4 tax moves to gird for the "fiscal cliff"

Gary Hunt of Great Britain takes part in the Red Bull Cliff Diving Competition at the Blue Lagoon at Abereiddy near St David's on Sept. 7, 2012, in Pembrokeshire, Wales. Matt Cardy/Getty Images

(MoneyWatch) If you are struggling with your year-end financial planning, you're not alone. Much depends on the outcome of the presidential election and whether Congress manages to steer the country away from the dreaded "fiscal cliff," or the significant tax hikes scheduled to take effect in 2013 barring some political resolution in Washington.

Depending on how things play out, some of these tax increases could be deferred or eliminated, while some could affect only high income earners. For now, that uncertainty leaves many unanswered questions for anyone trying to look ahead in making financial and tax decisions. The best strategy in the near-term is to assume that tax rates will either be the same or higher, with taxes unlikely to fall next year.

What exactly is the fiscal cliff? In short, your taxes could rise. With the Bush-era tax rates set to expire and revert to higher rates on January 1, the top tax rate for ordinary income is set to increase from 35 percent to 40 percent. The rate for ordinary dividends would increase from 15 percent to the normal rate on regular income. The rate on capital gains also would rise from 15 percent to as high as 23.8 percent, including the additional 3.8 percent Medicare surcharge tax on investment income.

To gird yourself for these possible changes, Here are four tax-planning strategies to consider as 2012 draws to a close:

Accelerate ordinary income in 2012. Consider taking additional income, such as withdrawals, from retirement accounts, annuities or exercised stock options. If you risk being in a higher tax bracket next year and can get this income this year, then that additional income could face lower taxes.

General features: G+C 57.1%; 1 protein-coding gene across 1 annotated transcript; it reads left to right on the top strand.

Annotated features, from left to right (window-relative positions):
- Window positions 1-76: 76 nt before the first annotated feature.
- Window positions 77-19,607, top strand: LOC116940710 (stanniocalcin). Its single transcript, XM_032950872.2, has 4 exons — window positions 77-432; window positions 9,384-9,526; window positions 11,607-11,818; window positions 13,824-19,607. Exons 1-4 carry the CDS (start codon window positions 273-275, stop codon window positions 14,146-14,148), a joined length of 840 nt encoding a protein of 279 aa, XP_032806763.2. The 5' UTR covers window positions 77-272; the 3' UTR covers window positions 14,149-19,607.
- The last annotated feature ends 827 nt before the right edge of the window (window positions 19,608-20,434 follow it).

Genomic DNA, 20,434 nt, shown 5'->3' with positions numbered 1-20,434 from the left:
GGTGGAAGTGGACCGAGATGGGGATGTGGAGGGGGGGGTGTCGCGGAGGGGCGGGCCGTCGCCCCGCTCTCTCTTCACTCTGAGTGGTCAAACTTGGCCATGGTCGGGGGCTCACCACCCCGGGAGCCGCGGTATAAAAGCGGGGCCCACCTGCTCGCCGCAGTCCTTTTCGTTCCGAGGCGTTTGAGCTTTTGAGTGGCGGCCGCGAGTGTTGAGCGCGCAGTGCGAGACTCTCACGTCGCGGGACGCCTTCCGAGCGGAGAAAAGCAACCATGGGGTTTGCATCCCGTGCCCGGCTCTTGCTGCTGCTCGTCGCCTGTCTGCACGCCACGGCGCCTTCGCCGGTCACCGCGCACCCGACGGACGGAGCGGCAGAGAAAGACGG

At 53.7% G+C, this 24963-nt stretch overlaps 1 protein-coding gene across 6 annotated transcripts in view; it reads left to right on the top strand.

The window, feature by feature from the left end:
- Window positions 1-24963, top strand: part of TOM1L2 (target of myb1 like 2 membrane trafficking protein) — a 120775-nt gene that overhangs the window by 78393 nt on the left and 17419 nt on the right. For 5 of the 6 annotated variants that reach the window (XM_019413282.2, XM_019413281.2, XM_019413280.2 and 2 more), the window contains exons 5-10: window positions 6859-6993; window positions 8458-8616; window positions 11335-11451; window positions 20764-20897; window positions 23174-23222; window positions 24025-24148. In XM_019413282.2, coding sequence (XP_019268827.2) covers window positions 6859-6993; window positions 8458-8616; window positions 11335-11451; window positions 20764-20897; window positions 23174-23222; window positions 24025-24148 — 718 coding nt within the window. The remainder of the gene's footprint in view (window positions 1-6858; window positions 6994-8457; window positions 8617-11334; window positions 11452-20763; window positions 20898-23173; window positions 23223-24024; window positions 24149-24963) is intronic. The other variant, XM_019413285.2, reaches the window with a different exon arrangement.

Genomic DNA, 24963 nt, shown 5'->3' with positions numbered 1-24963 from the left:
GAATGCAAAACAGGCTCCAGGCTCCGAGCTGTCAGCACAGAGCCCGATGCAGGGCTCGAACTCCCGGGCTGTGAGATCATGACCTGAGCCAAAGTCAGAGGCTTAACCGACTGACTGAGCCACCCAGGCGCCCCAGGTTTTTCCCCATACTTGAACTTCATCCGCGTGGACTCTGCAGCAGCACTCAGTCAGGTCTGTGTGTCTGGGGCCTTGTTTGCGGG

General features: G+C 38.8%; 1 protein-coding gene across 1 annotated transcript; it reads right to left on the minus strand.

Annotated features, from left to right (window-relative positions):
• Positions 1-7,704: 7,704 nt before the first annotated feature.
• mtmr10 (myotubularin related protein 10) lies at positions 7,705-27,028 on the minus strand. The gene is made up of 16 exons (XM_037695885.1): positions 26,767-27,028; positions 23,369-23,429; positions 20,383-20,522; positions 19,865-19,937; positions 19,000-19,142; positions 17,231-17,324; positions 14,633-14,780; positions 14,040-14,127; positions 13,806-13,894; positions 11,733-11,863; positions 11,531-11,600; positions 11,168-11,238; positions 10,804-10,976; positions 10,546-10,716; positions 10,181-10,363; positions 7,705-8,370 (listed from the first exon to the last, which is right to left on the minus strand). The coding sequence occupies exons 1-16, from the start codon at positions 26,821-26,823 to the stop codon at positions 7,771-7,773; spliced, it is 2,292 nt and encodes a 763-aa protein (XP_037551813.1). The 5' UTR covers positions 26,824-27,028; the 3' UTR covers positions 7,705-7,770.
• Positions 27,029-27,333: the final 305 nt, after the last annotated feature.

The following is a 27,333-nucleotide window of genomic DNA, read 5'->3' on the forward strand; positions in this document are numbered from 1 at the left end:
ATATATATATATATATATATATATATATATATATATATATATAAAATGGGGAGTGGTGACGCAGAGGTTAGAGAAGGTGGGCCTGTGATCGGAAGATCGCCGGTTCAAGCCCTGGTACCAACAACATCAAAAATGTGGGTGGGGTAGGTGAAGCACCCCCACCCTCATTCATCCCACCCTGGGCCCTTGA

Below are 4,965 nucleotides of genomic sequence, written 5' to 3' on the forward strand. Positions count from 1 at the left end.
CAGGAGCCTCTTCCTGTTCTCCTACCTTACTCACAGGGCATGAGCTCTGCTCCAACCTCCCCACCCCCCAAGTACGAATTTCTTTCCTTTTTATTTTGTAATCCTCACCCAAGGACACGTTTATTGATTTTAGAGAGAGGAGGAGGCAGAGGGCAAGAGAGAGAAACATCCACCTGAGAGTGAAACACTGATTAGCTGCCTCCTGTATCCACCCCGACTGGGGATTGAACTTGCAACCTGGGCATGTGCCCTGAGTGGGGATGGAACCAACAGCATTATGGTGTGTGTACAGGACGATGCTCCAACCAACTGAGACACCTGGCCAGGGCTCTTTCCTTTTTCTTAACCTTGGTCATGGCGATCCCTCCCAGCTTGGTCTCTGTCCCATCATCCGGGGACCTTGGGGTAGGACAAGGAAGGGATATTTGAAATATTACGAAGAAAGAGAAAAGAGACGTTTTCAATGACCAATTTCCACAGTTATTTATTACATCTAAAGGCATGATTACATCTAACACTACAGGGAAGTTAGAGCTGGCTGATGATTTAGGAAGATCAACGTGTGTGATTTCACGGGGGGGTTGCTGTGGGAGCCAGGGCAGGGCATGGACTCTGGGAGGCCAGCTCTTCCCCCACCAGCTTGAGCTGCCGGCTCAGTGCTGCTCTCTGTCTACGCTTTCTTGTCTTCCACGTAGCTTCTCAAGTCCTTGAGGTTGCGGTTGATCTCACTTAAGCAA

Take capital gains now. Consider selling positions in individual stocks, mutual funds and other investments that you have owned for one year or more and where you have a substantial capital gain. Without action by Congress, the tax rates on realized long-term capital gains is set to rise from 15 percent to 20 percent. Even if lawmakers preserve the lower rates, the new 3.8 percent Medicare surcharge tax will apply to realized capital gains in 2013, making the tax rate on realized capital gains as high as 23.8 percent for high-income taxpayers.

Defer tax-deductible expenses to 2013. If you plan to make sizable donations to charity by year-end, it may pay to delay making these donations until January 2013. The same applies for other deductible expenses, such as mortgage interest payments and property taxes due in December. With the Bush-era tax rates slated to expire and the marginal rate for ordinary income set to rise from to 40 percent, deductions will garner more tax savings in 2013 for upper-income taxpayers.

Sidestep the medicare surcharge tax. The one tax increase that is certain to take effect next year is the additional Medicare surcharge tax, which applies to most investment income for higher earning ta payers. But this tax does not apply to tax-exempt interest from municipal bonds or bond funds, rental income from real estate you actively manage, and distributions from Roth IRAs. So taxpayers who could be subject to this additional tax in 2013 should work with their advisor to consider strategies that can reduce the impact of this additional tax on their income.

  • Ray Martin

    View all articles by Ray Martin on CBS MoneyWatch»
    Ray Martin has been a practicing financial advisor since 1986, providing financial guidance and advice to individuals. He has appeared regularly as a contributor on the CBS Early Show, CBS NewsPath, as a columnist on CBS Moneywatch.com and on NBC-TV's morning newscast TODAY. He has also appeared on the Oprah Winfrey Show and is the author of two books.

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